It's just a kid's book!! Well, so are these.

I keep hearing people say this about the Harry Potter series, as if books for kids are automatically lesser, or something. So I want a list of really good books that are ostensibly for children, but are just as good (or even better) than “regular” literature.

I’ll start with Little Women and The Witch of Blackbird Pond.

The Chronicles of Narnia

Alice’s Adventures in Wonderland and Through the Looking Glass.

Grimm’s Fairytales.

The Adventures of Huckleberry Finn (and Tom Sawyer).

The Hobbit by J.R.R. Tolkien1

Exquisite Corpse by Poppy Z Brite

Aesop’s Fables, Rudyard Kipling’s “The Jungle Books” and “Just So Stories”, Gene Stratton-Porter’s “Freckles”, Marshall Saunders’ "Beautiful Joe"Ursula K. LeGuin’s Earthsea trilogy, Madeleine L’Engle’s Wrinkle in Time series, Diane Duane’s So You Want to Be a Wizard series and the offshoots “Book of Night With Moon” and “To Visit the Queen”, not to mention the Norby the Robot series to name a few. I’m going to read Brian Jacques’ Redwall series someday too. Ah, mustn’t forget Eragon by Christopher Paolini, it was long, but the story was good. And I liked Mister Monday by Garth Nix too. I intend to read the next books in both those series.

At The Back of the North Wind, by George MacDonald.*

  • If I recall his name correctly.

Lord of the Flies

“My Pet Goat”

A Wrinkle In Time, A Wind In The Door and A Swiftly Tilting Planet by Madeline L’Engle.

The Golden Compass, The Subtle Knife and The Amber Spyglass by Philip Pullman

Zev Steinhardt

All Roald Dahl’s books

Island of the Blue Dolphins by Scott O’Dell

Walk Two Moons by Sharon Creech

Holes by Louis Sachar

The View From Saturday by E.L. Konigsburg

An Old Fashioned Girl by Louisa May Alcott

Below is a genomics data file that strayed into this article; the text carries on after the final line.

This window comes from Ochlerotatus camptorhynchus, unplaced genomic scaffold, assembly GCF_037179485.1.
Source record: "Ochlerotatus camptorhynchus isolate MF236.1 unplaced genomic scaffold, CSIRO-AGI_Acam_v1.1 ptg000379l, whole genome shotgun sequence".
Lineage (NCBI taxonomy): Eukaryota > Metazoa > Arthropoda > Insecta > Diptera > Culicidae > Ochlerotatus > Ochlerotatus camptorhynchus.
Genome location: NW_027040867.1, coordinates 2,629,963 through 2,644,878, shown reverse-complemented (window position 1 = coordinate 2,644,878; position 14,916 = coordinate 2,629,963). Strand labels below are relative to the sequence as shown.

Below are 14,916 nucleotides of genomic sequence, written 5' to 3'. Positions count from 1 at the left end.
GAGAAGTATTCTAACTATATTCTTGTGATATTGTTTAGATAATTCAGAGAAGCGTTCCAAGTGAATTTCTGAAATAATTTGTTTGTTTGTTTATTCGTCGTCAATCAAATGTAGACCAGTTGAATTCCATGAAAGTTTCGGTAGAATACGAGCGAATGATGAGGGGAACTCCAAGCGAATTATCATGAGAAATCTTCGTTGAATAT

Hatchet by Gary Paulsen

Watership Down by Richard Adams

The Prydain Chronicles by Lloyd Alexander

My Lady and the other worthy posters have covered most of the titles that I’ve thought of, though I must add
The Dark is Rising by Susan Cooper
Hero and the Crown by Robin McKinley

I also wanted to share a few quotes attributed to C.S. Lewis that I try to keep in mind:

No book is really worth reading at age of ten which is not equally (and often far more) worth reading at the age of fifty–except, of course, books of information. The only imaginative works we ought to grow out of are those which it would have been better not to have read at all.

…a children’s story which is only enjoyed by children is a bad children’s story.

When I was ten, I read fairy tales in secret and would have been ashamed if I had been found doing so. Now that I am fifth, I read them openly. When I became a man, I put away childish things, including the fear of childishness and the desire to be very grown up.

Those of us who are blamed when old for reading childish books were blamed when children for reading books too old for us. No reader worth his salt trots along in obedience to a time table.

All the Mary Poppins books by P.L. Travers.

Sing it! ITA.

The Phantom Tollbooth by Norton Juster

The Tale of the Land of Green Ginger by Noel Langley

**A Secret Garden ** and A LIttle Princess by ??? (mind went blank on me)
Wolves of Willoughby Chase --ack! again with the no memory!

Julie of the Wolves and the rest of the series

Old Yeller

Last of the Mohicans

and and all Kipling

We could do this all day…

Frances Hodgson Burnett and Joan Aiken, respectively.
I’d say the Abhorsen trilogy by Garth Nix, Prydain by Lloyd Alexander, and Narnia by CS Lewis are the very top of the heap.

Though I’d like to wedge Diana Wynne Jones and the brilliant Robin McKinley in there somewhere. And His Dark Materials by Phillip Pullman is a good 'un.

And no forgetting EB White.

Incident at Hawk’s Hill by Allan W. Eckert

The Sara Summer by Mary Downing Hahn

The Maze at the Center of the Castle, but I can’t seem to find this book anywhere (even though I know I read it over a summer once) so I don’t know the author.

I’m using “kid’s books” to try and get my youthful-minded but not-into-reading boyfriend to expand his horizons a little bit.

For Valentine’s day he received:
The Giver by Lois Lowry
and
A Light in the Attic by Shel Silverstein

During a recent visit we were talking about something random and I linked the conversation to one of the books of the a Wrinkle in Time series… he’d never even heard of them. I scurried over to the bookshelf, grabbed a stack of three paperbacks, and plunked them in his hands to read on the plane ride home.

Good thing he has a long commute now. He’s at my mercy. rubs hands wickedly

Also, my ex’s favorite book is Interstellar Pig by the famous author Ms V is too damned lazy to Google.